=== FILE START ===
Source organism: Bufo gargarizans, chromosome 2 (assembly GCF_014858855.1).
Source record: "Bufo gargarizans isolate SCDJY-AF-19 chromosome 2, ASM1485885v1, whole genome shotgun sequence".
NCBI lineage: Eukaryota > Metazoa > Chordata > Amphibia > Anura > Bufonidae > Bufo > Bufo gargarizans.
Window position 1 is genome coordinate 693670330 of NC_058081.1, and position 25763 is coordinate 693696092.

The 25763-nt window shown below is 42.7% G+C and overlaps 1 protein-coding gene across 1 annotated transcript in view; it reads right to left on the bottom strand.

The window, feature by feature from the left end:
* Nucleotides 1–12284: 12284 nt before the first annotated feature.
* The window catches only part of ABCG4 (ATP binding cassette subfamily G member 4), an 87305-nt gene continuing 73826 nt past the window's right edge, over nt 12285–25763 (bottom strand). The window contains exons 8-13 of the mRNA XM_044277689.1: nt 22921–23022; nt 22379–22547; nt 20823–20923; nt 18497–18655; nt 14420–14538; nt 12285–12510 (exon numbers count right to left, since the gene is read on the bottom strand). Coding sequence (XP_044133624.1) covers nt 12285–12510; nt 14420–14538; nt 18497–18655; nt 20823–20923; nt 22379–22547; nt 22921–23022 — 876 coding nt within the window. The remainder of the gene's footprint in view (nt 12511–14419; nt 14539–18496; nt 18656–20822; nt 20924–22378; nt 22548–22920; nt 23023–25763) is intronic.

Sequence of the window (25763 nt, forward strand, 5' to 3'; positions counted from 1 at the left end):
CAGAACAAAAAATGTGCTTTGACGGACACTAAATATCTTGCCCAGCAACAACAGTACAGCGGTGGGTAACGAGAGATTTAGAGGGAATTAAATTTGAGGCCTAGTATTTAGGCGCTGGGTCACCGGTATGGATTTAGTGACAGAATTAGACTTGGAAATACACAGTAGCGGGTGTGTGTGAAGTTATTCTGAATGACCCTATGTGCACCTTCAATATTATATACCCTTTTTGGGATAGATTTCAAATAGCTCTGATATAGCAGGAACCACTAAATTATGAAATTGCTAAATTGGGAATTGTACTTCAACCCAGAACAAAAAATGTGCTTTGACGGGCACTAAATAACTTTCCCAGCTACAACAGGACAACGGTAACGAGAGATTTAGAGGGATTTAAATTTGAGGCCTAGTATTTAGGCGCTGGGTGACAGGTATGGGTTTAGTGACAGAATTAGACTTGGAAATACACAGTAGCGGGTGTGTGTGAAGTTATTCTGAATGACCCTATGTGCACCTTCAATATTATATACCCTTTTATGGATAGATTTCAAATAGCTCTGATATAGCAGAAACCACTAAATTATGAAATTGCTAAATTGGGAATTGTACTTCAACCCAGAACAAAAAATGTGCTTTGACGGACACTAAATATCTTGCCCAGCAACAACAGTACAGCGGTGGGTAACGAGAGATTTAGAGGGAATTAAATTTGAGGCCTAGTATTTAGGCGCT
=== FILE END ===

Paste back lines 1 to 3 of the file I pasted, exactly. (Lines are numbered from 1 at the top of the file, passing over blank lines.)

Source organism: Bufo gargarizans, chromosome 2 (assembly GCF_014858855.1).
Source record: "Bufo gargarizans isolate SCDJY-AF-19 chromosome 2, ASM1485885v1, whole genome shotgun sequence".
NCBI lineage: Eukaryota > Metazoa > Chordata > Amphibia > Anura > Bufonidae > Bufo > Bufo gargarizans.